Microsoft Office DDE Attack Launches Malware, No Macros Required
Attackers prove there's more than one way to infect victims with Microsoft Office documents. See how the new technique works and learn how Barkly blocks it.
Tricking users into opening booby-trapped Microsoft Office documents is one of the most popular ways for attackers to deliver malware, but up till now the approach has primarily relied on getting those users to enable macros.
That may be about to change, however, with researchers at SensePost pointing out there is another legitimate Office feature that attackers are abusing to run malicious code.
The feature, called Microsoft Dynamic Data Exchange (DDE), allows Office programs to load data from other Office programs (ex: a user can use DDE to ensure a table in a Word doc gets automatically updated with data from an Excel file). The problem is attackers can abuse DDE, so that instead of loading data from other Office programs, it opens a command prompt.
How Microsoft Office DDE attacks work
The beauty and danger of DDE attacks is in their simplicity. All attackers have to do is insert a custom field into a document with simple instructions to launch code to the command line.
No macros, but the attack does still require user interaction
The good news is that when a user opens a document with DDE fields they will receive a warning notifying them that the document contains links that may refer to other files. The user then has to confirm that they do want to update the document with data from the linked files to continue.
After selecting "Yes," under normal circumstances the user is presented with a second prompt explaining that there is an error and asking them to confirm they want to start cmd.exe.
Unfortunately, this second prompt can reportedly be edited or even disabled by attackers, making it even easier for the attack to slip by.
To show what the attack actually looks like in action, we created a Word doc disguised as a "Weekly Revenue Report" with custom DDE field code instructing it to launch calc.exe.
As an example of how attackers can premptively address the warnings, we also included a note in the document informing the user they would need to select "yes" twice when prompted so the document could load properly.
Here's what the resulting attack looked like:
In this example, we simply launched calc.exe, but in a real scenario attackers can use this technique to run any variety of malicious code, or launch a legitimate program like powershell.exe to give them more attack functionality.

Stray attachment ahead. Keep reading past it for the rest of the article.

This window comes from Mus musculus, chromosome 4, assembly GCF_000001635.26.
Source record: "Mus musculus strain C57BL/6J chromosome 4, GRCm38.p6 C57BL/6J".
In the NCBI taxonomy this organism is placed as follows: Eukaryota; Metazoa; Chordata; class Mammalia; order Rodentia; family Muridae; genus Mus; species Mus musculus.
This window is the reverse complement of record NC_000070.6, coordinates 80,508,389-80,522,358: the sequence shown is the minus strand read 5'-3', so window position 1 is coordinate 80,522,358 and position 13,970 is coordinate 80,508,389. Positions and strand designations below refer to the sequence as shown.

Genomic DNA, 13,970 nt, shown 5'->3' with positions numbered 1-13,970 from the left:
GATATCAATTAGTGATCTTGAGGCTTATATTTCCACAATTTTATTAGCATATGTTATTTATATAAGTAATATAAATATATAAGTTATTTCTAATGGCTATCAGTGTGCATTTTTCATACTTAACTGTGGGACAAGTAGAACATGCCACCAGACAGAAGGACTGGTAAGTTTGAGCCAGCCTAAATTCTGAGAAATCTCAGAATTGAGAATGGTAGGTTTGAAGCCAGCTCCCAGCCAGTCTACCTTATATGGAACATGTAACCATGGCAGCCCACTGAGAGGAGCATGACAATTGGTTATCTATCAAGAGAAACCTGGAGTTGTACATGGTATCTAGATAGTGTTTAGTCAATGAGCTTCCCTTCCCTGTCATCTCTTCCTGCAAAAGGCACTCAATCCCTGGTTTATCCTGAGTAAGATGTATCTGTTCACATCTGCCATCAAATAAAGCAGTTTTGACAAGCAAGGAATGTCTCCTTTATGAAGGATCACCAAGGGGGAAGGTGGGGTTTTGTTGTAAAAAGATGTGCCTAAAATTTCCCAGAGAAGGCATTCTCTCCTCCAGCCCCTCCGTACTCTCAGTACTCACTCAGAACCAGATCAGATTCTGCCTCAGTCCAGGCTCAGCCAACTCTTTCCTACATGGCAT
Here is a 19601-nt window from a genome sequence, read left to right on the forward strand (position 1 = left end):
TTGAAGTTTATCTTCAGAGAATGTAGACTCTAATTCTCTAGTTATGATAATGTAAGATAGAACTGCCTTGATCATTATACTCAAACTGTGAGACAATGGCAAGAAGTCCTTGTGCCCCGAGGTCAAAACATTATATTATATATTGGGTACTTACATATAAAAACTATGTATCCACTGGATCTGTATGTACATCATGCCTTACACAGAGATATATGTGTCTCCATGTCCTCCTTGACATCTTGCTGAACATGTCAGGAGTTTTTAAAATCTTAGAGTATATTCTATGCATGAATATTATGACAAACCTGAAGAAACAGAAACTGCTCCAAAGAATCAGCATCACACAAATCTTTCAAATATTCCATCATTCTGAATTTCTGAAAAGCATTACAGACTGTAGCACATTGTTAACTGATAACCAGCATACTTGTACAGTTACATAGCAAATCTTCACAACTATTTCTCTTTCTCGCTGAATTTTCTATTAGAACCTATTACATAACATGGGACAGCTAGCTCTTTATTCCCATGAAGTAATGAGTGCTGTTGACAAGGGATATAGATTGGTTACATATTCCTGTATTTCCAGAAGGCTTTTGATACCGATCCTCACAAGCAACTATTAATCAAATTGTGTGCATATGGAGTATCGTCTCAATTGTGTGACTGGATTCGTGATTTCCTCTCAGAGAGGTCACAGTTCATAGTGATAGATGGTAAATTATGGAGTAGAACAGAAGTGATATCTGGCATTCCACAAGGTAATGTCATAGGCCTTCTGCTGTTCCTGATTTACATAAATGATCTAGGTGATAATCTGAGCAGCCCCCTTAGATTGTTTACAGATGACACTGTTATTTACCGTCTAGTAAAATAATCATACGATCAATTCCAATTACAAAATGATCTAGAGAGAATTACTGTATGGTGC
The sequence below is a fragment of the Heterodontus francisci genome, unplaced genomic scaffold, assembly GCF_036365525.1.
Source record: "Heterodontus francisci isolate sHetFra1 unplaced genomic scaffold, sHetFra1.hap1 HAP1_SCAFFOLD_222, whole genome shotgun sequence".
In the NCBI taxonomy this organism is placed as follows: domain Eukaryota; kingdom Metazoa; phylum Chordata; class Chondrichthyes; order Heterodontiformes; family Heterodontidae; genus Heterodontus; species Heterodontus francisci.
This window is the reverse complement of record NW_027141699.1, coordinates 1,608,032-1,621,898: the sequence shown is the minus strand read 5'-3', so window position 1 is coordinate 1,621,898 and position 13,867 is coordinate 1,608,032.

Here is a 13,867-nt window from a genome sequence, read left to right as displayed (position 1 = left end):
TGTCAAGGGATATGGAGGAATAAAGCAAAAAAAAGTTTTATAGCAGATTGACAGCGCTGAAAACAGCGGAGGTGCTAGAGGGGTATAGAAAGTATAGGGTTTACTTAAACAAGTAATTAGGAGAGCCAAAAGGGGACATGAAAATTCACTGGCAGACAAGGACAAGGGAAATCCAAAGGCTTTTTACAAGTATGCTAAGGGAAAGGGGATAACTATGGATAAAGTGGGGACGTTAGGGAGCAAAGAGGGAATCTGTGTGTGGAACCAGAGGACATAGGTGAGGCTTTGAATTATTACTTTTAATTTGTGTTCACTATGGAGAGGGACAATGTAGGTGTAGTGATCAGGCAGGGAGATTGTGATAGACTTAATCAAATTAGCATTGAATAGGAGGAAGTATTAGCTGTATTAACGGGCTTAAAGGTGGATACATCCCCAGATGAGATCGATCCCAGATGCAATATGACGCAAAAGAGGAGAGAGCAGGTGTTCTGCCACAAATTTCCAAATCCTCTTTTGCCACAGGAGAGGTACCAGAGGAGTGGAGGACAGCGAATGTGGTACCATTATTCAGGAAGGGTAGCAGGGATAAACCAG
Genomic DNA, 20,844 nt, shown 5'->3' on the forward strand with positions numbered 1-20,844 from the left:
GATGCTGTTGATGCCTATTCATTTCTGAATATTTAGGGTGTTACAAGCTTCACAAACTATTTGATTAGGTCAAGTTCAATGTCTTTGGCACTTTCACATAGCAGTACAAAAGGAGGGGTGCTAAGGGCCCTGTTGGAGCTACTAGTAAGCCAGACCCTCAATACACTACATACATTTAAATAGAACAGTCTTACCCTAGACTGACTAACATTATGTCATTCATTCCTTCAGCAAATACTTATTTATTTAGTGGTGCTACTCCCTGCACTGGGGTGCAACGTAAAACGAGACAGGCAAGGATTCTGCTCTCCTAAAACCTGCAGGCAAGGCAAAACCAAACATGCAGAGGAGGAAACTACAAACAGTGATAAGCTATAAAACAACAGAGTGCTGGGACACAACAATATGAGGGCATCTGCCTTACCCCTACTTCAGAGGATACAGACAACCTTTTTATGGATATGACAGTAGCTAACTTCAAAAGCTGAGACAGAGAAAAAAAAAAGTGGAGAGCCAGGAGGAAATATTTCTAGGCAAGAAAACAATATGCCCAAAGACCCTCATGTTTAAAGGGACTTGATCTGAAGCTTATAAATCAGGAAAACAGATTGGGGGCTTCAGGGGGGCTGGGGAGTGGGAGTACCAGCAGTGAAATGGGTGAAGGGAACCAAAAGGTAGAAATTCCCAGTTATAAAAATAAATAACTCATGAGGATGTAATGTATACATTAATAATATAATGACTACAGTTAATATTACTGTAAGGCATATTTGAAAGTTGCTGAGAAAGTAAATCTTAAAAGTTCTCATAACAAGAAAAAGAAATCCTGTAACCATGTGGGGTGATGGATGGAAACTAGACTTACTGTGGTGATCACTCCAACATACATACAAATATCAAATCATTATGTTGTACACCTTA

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DDE is actually an older feature that has since been superseded by Microsoft's Object Linking and Embedding (OLE) toolkit, but it continues to be supported by all Office programs.
What makes DDE especially problematic from a security perspective is that, like OLE and macros, Microsoft considers it a legitimate feature that attackers have unfortunately found a creative way of abusing. As far as Microsoft is concerned, DDE works as it should and users do get a warning. As such, the company has no plans of issuing a patch that would remove its functionality.
In addition, because they are considered legitimate, most antivirus solutions do not flag or block Office documents with DDE fields.
All that means DDE attacks are likely here to stay, at least for the immediate future.
What to do now
As always, users should be reminded to be suspicious of Office files they receive in unexpected emails, and they should be alerted to be especiously wary of the two warning prompts mentioned above.
In addition, if feasible for your organization, disabling the "update automatic links at open" option in Office programs can help stop this attack:
Barkly automatically blocks this threat and others like it by preventing malicious behaviors — like an Office program attempting to launch an external program.
By analyzing behaviors, rather than simply analyzing static files, Barkly can prevent the misuse of any legitimate programs or tools (macros, PowerShell, etc.), which is a tactic more and more attacks are leveraging to get around AVs.
Watch Barkly in action vs. this DDE technique below: